In September of 2018, I began immunotherapy under the care of Dr. Liu and being monitored by Dr. Mak. Unfortunately, I turned out to be one of those patients for whom immunotherapy does not work. My health continued to deteriorate, the cancer continued to slowly grow, and I began losing weight, appetite, and strength to the point where I was having difficulty understanding what was happening to me. I had difficulty getting out of bed, eating, and walking. By January, Dr. Liu decided that the immunotherapy was not working, and I would have to be taken out of the immunotherapy program and switched to traditional chemo.
I was terrified of chemotherapy, but Dr. Liu persuaded me to trust him and at least give it a try. On January of 2019, I began my chemo treatments. I also began taking special dietary supplements as I was losing my ability to swallow solid foods and liquids. Within a noticeably short space of time, my weight loss started to reverse, and I began to gain my weight back! To my amazement and delight, my chemo treatment did not result in any side effects. However, a referral to a swallowing assessment centre revealed a paralysis in one of my vocal cords which was causing me to aspirate while eating and drinking. A long story short, I was referred to St. Michael’s Hospital where my swallowing issue was resolved with a short procedure. I will probably require a repeat procedure this coming summer of 2020, COVID-19 permitting.
I am still around two years after the diagnosis of stage 4 lung cancer and eight years after my initial diagnosis of Stage 1 breast cancer. I will not be running any marathons any time soon. My walking is still not back to where it was pre-cancer. I am not totally confident I will be able to play golf with my husband Trevor, but I sure as heck will try. My health had improved to the point where we were able to travel throughout Ontario and Quebec with our relatives from Ireland in the summer of 2019. That fall, we did back-to-back cruises in the Mediterranean and Atlantic. However, just prior to that my mother passed away adding yet more stress. In February of 2020, Trevor and I were able to get away again for a Caribbean cruise followed by 5 days in Key West and we got lucky once again. We dodged the bullet of COVID-19 which was just emerging at this time.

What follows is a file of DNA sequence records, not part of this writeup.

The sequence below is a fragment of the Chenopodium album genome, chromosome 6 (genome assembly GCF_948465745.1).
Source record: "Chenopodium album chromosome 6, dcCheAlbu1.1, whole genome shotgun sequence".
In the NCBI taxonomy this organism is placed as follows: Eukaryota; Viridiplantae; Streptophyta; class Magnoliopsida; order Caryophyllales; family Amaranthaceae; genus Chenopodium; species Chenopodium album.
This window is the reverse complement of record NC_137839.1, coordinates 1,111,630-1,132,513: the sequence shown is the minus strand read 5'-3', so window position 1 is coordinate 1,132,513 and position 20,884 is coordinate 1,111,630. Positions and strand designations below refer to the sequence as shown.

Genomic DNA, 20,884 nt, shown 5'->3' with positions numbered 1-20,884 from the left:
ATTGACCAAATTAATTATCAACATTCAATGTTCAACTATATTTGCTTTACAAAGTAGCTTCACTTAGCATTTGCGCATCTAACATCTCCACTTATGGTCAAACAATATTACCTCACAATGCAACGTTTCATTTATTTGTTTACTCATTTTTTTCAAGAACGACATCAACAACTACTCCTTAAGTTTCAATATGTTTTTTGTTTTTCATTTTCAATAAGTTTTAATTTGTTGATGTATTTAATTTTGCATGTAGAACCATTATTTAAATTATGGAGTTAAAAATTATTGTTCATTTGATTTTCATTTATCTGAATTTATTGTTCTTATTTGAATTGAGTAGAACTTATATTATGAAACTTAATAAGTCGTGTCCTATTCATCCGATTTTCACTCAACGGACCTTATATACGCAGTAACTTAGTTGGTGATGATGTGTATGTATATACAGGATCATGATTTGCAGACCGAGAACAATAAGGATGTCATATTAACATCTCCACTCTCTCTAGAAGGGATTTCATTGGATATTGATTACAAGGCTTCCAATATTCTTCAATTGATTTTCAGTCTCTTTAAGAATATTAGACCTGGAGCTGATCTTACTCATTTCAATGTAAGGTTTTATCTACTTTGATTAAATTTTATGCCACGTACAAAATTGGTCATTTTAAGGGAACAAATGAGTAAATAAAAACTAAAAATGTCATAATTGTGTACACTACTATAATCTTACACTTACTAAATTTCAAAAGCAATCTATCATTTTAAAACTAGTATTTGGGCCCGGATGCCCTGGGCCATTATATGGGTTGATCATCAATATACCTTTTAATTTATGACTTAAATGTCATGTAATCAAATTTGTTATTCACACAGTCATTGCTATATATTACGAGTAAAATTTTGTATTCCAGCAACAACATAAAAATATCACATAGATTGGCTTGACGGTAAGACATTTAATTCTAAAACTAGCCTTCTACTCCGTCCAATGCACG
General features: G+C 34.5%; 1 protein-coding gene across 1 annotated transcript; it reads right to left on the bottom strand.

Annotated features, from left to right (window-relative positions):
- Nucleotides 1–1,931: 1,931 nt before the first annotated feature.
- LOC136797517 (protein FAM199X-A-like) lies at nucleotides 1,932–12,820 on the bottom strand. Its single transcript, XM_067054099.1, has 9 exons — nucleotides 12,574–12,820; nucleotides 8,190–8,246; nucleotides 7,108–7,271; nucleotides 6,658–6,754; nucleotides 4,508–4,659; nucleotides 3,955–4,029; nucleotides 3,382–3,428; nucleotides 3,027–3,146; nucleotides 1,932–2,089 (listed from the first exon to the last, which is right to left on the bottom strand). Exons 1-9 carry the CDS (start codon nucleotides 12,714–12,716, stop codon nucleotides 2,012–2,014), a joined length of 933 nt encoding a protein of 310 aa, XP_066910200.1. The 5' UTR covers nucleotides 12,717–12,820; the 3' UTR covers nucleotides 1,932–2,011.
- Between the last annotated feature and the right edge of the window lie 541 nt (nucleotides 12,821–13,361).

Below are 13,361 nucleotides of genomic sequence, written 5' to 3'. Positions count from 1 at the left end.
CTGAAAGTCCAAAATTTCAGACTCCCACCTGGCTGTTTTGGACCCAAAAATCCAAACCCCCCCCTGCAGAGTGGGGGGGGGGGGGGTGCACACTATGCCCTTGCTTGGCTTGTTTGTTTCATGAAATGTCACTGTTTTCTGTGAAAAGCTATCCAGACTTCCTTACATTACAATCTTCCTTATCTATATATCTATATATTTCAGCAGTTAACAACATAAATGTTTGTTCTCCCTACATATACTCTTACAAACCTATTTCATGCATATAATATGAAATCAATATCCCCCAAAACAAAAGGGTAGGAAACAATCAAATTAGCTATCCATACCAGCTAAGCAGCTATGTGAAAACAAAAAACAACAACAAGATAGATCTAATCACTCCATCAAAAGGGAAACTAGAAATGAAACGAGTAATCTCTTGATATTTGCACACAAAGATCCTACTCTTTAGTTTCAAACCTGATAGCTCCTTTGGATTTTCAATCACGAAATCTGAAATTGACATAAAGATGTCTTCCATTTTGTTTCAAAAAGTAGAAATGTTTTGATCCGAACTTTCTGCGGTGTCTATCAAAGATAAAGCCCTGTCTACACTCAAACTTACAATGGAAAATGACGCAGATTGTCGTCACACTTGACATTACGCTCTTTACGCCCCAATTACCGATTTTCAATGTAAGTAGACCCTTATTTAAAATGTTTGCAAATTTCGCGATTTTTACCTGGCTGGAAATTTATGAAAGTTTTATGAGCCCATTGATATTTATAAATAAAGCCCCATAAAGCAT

Where do I go from here?
For now my chemo treatments are on hold thanks to COVID-19, but as Dr. Liu explained to me via virtual meetings, my cancer is stable and the risk associated with being exposed to COVID-19 far outweigh any risk I am a currently facing from my cancer. However, he continues to keep a close watch on me with virtual meetings and CT/MRI scans.
My husband and I have been blessed in so many ways: Wonderful caring doctors and nursing and administrative staff at Princess Margaret Cancer Centre, as well as an amazing network of family and friends who have been there for us during this whole journey. Without their support – all of them – we do not know if we could have made it through this time. It is a journey, albeit not one we chose to make and certainly not one whose path can be predicted. But thanks to PMCC, TGH, Mt. Sinai and St. Mikes, and all our family and friends, we are still relatively healthy and able to enjoy life to its fullest. It is a different life that what we had planned, but still a life filled with blessings and riches. We will be forever grateful. We are blessed to live in Canada and to have the health care system we have, and especially blessed to have one of the top 5 cancer centres in the world right on our doorstep – Princess Margaret Cancer Centre!
Update – May 20, 2020
Today Sue was given the best news. Her cancer is in remission!